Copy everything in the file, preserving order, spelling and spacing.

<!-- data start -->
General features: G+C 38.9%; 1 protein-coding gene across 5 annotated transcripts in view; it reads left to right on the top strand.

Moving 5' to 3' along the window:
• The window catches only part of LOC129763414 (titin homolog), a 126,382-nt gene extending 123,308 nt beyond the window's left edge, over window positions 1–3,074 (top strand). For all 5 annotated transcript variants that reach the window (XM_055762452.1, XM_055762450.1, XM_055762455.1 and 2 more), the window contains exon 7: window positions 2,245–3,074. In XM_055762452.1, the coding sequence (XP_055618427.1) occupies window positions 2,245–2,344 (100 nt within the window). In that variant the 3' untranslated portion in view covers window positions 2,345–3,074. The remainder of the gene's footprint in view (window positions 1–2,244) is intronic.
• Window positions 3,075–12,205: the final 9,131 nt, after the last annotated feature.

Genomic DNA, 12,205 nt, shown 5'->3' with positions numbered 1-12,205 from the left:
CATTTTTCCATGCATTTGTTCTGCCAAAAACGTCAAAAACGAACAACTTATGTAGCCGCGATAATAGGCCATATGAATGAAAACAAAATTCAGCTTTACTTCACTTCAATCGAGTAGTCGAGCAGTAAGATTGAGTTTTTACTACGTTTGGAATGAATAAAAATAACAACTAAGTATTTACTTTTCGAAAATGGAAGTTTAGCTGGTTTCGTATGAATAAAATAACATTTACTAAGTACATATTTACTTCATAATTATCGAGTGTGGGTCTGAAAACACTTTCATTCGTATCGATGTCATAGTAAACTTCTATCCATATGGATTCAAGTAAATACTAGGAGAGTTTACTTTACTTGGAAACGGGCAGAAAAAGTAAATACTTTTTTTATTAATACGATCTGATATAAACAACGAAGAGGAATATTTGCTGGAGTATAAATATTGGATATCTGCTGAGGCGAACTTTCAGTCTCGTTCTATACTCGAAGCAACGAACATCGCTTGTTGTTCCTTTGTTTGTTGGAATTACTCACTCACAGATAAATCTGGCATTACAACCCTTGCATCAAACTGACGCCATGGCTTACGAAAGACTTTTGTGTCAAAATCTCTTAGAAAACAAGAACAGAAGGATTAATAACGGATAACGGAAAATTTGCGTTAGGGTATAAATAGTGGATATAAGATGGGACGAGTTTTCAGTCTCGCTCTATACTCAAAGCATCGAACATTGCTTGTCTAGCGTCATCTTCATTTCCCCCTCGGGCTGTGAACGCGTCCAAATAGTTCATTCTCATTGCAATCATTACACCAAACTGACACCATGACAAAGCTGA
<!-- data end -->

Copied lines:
General features: G+C 38.9%; 1 protein-coding gene across 5 annotated transcripts in view; it reads left to right on the top strand.

Moving 5' to 3' along the window:
• The window catches only part of LOC129763414 (titin homolog), a 126,382-nt gene extending 123,308 nt beyond the window's left edge, over window positions 1–3,074 (top strand). For all 5 annotated transcript variants that reach the window (XM_055762452.1, XM_055762450.1, XM_055762455.1 and 2 more), the window contains exon 7: window positions 2,245–3,074. In XM_055762452.1, the coding sequence (XP_055618427.1) occupies window positions 2,245–2,344 (100 nt within the window). In that variant the 3' untranslated portion in view covers window positions 2,345–3,074. The remainder of the gene's footprint in view (window positions 1–2,244) is intronic.
• Window positions 3,075–12,205: the final 9,131 nt, after the last annotated feature.

Genomic DNA, 12,205 nt, shown 5'->3' with positions numbered 1-12,205 from the left:
CATTTTTCCATGCATTTGTTCTGCCAAAAACGTCAAAAACGAACAACTTATGTAGCCGCGATAATAGGCCATATGAATGAAAACAAAATTCAGCTTTACTTCACTTCAATCGAGTAGTCGAGCAGTAAGATTGAGTTTTTACTACGTTTGGAATGAATAAAAATAACAACTAAGTATTTACTTTTCGAAAATGGAAGTTTAGCTGGTTTCGTATGAATAAAATAACATTTACTAAGTACATATTTACTTCATAATTATCGAGTGTGGGTCTGAAAACACTTTCATTCGTATCGATGTCATAGTAAACTTCTATCCATATGGATTCAAGTAAATACTAGGAGAGTTTACTTTACTTGGAAACGGGCAGAAAAAGTAAATACTTTTTTTATTAATACGATCTGATATAAACAACGAAGAGGAATATTTGCTGGAGTATAAATATTGGATATCTGCTGAGGCGAACTTTCAGTCTCGTTCTATACTCGAAGCAACGAACATCGCTTGTTGTTCCTTTGTTTGTTGGAATTACTCACTCACAGATAAATCTGGCATTACAACCCTTGCATCAAACTGACGCCATGGCTTACGAAAGACTTTTGTGTCAAAATCTCTTAGAAAACAAGAACAGAAGGATTAATAACGGATAACGGAAAATTTGCGTTAGGGTATAAATAGTGGATATAAGATGGGACGAGTTTTCAGTCTCGCTCTATACTCAAAGCATCGAACATTGCTTGTCTAGCGTCATCTTCATTTCCCCCTCGGGCTGTGAACGCGTCCAAATAGTTCATTCTCATTGCAATCATTACACCAAACTGACACCATGACAAAGCTGA